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Granite Falls Advocate Tribune - Granite Falls, MN
  • Clarkfield City Council looks at Rental Ordinance



  • The Clarkfield City Council discussed work on a possible rental property ordinance during their regular council meeting on Tuesday, July 17.

    Police Chief Ian Hodge, the city and council have been working on drafts of the possible ordinance for several months now.


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  • The Clarkfield City Council discussed work on a possible rental property ordinance during their regular council meeting on Tuesday, July 17.
    Police Chief Ian Hodge, the city and council have been working on drafts of the possible ordinance for several months now.
    Finalizing the ordinance has been a priority of the council for most of this year, but work on the ordinance was ramped up in March after councilman and Clarkfield Fire Chief, Francis Staab, asked that progress on the ordinance move faster after the fire department’s experiences with one rental property owner. In that specific instance, the fire department was called to a residence three times on suspicion of a gas leak. The property owner, in this case, failed to respond to repeated attempts at contact from the fire department, police and the renters of the home.
    The family that rented the property was moved to a hotel for one night with the city picking up the cost. The property owner then came to a later meeting asking for the $3,000 bill he received from the fire department to be forgiven.
    Staab and the council believed there should be more the city can do to make rental property owners responsible for their property and in respect to their tenents.
    Discussion and action on the ordinance has been tabled for further consideration at several meetings now, but the council is expected to finalize the ordinance at the August 7 meeting and then choose a date for public hearing.
    Essential to the ordinance the city council is considering are two key parts. The first is that a landlord must notify the city administrator of all rental properties, describe the property and give contact information prior to occupancy of that dwelling. The second, and possibly the most impactful, is that the property must be inspected both internally and externally by a designated agent to the city at cost to the property owner.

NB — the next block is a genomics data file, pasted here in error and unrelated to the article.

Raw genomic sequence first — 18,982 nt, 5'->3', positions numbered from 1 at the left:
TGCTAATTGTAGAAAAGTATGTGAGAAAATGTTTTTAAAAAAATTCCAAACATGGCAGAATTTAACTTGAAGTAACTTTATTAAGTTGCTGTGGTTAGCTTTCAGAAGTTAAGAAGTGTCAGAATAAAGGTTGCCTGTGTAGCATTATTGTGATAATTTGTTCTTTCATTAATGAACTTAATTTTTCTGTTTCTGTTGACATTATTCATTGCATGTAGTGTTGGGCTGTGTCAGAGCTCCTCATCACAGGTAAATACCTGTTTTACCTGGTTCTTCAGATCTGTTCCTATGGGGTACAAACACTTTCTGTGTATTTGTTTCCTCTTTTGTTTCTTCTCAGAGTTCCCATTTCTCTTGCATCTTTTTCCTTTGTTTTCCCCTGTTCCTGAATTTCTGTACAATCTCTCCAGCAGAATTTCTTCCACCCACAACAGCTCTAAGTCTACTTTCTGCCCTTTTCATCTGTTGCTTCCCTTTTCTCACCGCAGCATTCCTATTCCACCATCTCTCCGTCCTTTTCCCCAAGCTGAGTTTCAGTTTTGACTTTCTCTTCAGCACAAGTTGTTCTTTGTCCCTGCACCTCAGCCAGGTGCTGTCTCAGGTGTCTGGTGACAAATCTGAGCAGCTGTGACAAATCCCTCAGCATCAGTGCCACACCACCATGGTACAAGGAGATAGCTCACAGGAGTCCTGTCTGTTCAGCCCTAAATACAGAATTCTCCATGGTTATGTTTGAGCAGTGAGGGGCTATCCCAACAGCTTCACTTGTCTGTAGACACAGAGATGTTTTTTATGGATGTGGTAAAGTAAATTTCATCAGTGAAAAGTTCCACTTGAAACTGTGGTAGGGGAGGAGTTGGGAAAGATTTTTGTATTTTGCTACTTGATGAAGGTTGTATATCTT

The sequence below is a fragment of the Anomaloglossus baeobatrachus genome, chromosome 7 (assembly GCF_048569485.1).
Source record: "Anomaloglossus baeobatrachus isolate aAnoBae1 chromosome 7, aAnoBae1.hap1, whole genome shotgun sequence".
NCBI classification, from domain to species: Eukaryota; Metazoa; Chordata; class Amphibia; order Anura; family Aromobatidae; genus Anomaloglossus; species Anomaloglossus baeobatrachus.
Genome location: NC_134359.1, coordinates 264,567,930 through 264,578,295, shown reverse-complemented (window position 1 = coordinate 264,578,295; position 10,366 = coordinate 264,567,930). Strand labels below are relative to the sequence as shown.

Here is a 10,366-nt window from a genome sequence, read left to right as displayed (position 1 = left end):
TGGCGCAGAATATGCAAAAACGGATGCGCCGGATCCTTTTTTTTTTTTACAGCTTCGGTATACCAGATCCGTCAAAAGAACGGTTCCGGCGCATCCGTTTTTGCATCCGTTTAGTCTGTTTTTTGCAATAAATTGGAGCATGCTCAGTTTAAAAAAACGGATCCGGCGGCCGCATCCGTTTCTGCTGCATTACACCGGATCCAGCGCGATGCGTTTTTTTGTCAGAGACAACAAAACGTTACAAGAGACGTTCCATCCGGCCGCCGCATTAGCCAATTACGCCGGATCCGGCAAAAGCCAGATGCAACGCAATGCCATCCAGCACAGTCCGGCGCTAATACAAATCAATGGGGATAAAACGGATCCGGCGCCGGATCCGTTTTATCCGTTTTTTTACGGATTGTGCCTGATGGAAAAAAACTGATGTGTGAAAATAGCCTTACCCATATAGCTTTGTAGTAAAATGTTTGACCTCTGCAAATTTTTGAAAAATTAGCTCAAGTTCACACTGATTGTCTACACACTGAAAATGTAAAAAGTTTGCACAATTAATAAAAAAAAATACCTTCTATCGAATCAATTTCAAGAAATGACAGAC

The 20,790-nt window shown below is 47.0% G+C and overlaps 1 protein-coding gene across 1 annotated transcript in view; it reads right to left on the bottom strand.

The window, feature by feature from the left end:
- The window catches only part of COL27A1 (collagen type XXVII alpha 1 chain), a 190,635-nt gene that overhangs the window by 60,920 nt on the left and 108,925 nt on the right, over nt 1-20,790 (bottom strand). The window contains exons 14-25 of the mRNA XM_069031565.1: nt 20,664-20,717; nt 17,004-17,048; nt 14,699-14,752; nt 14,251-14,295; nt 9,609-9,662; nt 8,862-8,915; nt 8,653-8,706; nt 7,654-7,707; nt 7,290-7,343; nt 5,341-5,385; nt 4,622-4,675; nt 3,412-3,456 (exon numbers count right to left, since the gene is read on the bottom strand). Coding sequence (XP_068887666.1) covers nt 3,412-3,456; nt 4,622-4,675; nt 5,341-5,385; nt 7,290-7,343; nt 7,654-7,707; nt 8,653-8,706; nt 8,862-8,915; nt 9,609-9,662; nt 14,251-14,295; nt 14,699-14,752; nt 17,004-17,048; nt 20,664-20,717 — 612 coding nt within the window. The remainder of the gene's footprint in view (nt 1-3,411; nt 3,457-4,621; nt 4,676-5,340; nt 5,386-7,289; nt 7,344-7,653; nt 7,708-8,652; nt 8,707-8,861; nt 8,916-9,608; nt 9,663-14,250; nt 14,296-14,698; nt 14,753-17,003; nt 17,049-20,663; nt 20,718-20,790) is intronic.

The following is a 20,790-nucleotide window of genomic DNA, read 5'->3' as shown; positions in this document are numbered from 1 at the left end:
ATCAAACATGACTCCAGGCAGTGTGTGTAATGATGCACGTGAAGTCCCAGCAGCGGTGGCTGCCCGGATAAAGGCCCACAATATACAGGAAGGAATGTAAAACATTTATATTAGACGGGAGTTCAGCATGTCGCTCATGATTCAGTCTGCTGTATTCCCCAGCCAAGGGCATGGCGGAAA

This part of the ordinance has been generally accepted by the council, yet the execution of it is still being debated. At question is the frequency with which inspections should be done. Here, answers have ranged from ‘every time the property is about to be re-occupied’, to ‘every two years’.
    Other possible clauses include language on the correction of “Nuisance Violations” and the responsibility of the landlord for “Past Due” utility bills.
    Special Meeting
    Mayor Gene Kockelman has called a special meeting to discuss, in part, action to be pursued on the Phillip Schwartz property at 1113 13th St.
    At the council’s regular meeting on Tuesday, July 17, Nicole Kragh, neighbor to the Schwartz property and operator of Niki’s Stay-n-Play Daycare, appealed to the council to do something about the property, which has been labeled a health and safety risk.
    Page 2 of 2 - The council is considering pursuing abatement of the property.
    Clarkfield Care Center
    Clarkfield Care Center Administrator, Paul Luitjens, has had to give some tough reports to the city council over the past couple of months.
    His latest report on the month of June for the facility had their occupancy down to 79 percent. Currently the 52 bed facility is caring for just 38 residents, prompting Luitjens to remark “We’re the lowest we’ve ever been”.
    As recently as this winter, the Care Center was operating at maximum capacity and was even forced to turn some would-be residents away.
    Summer is traditionally a low month for the Care Center in occupancy, but Luitjens thought that the drop he’s seen in the last three months was new, but not wholly unprecedented.
    “We’ve been through this before. We’re looking at options, but we’re not jumping to conclusions. Right now, I think we just wait and see how it picks up this fall,” said Luitjens.
    Councilman Neil Linscheid asked Luitjens if he was concerned, or at what point the council should become concerned. Luitjens responded, “Me? I’ve been concerned since I’ve been here. But this is what you plan for. This is why we put money away in the good times. We just have to be aware of it and have our options ready.”
    Luitjens said currently the facility was adjusting down the cost of departments like nursing, house keeping and laundry.
     

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